He also imposed that every Justice of the Peace had to provide a monthly report to the Privy Council outlining decisions that had been made and justifying them by reference to the Books of Orders. This ensured that Charles’ wishes were being carried out effectively. Not only did Charles manage to enforce order in local government, but also in the royal court. Under James the court had earned itself a bad reputation, whereas under James it was a court of formality and decorum. Charles also attempted to improve the state of the militia during personal rule.

After the foreign policy disasters in the previous years, it was obvious that significant improvements needed to be made if England where ever to be successful in another war. Therefore what became known as the “perfect militia” was introduced. This meant that pressure was put on the Lord Left Lieutenants to collect the taxes that would finance the militia and organise meetings of those involved. Perhaps the most successful achievement of personal rule was that Charles managed to impose Laudian control over and the church and achieve stronger uniformity.

Examples of this include moving the altar from the centre of the church towards the East where it was railed off from the congregation, removing the pews used by the gentry which were located at the front of the church and were more luxurious and made the church services more ceremonial. Laud also managed to raise the status of the clergy and prevented sermons being given by lecturers. This meant that what was preached in the church was more directly controlled by the King and Laud, therefore giving them more power to influence the people.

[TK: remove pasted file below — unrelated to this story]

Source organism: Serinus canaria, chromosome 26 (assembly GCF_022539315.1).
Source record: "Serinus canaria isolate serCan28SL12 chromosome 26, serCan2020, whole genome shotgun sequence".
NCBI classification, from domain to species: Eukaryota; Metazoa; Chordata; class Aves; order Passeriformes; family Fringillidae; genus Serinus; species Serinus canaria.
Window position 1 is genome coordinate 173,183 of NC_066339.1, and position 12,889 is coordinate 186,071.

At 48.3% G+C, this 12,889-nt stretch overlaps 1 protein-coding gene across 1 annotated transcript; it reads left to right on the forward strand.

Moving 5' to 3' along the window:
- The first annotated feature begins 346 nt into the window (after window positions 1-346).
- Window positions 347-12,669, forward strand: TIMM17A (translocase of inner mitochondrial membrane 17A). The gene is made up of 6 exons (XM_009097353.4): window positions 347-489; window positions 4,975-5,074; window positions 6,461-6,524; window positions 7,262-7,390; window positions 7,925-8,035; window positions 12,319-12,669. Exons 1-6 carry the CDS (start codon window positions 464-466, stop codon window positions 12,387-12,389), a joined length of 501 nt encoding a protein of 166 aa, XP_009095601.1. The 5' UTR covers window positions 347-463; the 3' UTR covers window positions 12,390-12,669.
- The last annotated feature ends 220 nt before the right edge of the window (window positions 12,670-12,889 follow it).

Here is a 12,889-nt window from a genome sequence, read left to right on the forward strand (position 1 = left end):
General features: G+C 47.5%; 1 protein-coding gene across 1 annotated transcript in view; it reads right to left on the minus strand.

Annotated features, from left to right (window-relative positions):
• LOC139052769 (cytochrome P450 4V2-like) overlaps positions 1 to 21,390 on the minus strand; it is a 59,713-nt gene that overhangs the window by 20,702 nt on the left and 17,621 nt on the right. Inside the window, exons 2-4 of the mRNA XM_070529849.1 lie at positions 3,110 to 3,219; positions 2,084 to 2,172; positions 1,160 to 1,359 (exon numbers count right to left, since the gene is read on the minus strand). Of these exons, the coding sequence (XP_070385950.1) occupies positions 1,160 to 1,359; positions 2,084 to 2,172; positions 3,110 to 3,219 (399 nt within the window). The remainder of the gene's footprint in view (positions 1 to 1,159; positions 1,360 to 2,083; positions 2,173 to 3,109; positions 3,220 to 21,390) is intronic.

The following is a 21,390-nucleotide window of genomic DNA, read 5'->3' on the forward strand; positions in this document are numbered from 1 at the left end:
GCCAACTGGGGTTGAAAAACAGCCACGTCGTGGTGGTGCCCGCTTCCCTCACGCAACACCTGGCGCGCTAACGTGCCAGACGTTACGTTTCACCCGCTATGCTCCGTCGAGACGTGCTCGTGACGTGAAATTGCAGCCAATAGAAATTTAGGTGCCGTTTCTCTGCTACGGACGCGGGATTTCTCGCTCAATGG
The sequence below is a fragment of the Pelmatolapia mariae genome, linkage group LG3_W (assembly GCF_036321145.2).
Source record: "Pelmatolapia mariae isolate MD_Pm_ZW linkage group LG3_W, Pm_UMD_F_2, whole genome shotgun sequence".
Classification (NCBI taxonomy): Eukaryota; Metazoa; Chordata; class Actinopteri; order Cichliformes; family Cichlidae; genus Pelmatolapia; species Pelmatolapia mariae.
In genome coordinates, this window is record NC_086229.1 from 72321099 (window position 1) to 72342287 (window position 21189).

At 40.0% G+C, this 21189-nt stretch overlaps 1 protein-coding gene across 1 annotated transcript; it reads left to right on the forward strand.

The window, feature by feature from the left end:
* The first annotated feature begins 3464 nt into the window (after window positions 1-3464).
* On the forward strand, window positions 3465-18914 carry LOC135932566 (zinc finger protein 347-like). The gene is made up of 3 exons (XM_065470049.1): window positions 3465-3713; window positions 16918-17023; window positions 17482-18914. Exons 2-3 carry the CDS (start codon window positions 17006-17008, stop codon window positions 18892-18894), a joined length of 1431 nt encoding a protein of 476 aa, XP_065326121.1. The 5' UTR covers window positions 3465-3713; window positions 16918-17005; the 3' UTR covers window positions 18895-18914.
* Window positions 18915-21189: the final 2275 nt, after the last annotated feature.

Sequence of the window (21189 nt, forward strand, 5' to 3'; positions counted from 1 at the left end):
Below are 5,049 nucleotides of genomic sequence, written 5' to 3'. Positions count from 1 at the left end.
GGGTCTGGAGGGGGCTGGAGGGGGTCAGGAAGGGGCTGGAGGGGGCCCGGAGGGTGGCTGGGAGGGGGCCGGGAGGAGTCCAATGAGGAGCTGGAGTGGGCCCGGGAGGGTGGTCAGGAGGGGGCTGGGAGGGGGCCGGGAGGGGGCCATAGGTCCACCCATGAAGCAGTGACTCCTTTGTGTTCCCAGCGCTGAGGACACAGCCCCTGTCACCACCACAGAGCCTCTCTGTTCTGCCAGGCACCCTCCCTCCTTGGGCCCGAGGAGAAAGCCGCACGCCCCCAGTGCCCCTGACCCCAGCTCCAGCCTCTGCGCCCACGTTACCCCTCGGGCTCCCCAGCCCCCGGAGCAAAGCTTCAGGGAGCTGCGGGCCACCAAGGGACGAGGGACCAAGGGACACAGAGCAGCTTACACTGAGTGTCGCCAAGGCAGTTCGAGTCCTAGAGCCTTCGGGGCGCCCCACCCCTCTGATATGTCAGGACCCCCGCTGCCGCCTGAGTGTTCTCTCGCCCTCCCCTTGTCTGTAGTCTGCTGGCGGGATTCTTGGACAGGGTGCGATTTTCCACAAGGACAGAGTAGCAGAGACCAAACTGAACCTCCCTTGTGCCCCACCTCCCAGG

However, there are also many counter-arguments to suggest that personal rule was not effective in achieving its aims. Although peace brought a relaxation in tensions between England and Europe, it also caused resentment within the country. Many people believed that England should have been supporting the Dutch and the fears of Catholicism were only heightened by the Spanish neutrality policy. Also, when ship money was raised as a tax, it angered the public that the money to be spent on the fleet was not being used for the intended purpose.

Although Charles did manage to become financially independent of parliament, many of the methods he used to raise the money were resented. Examples include the distraint of knighthood and the revival of forest laws as these were seen to be outdated laws that were being unfairly raised. The most resented tax was ship money, largely because it became a regular tax (whereas before it was only raised in times of war) and was made payable even in the inland counties (previously just coastal counties).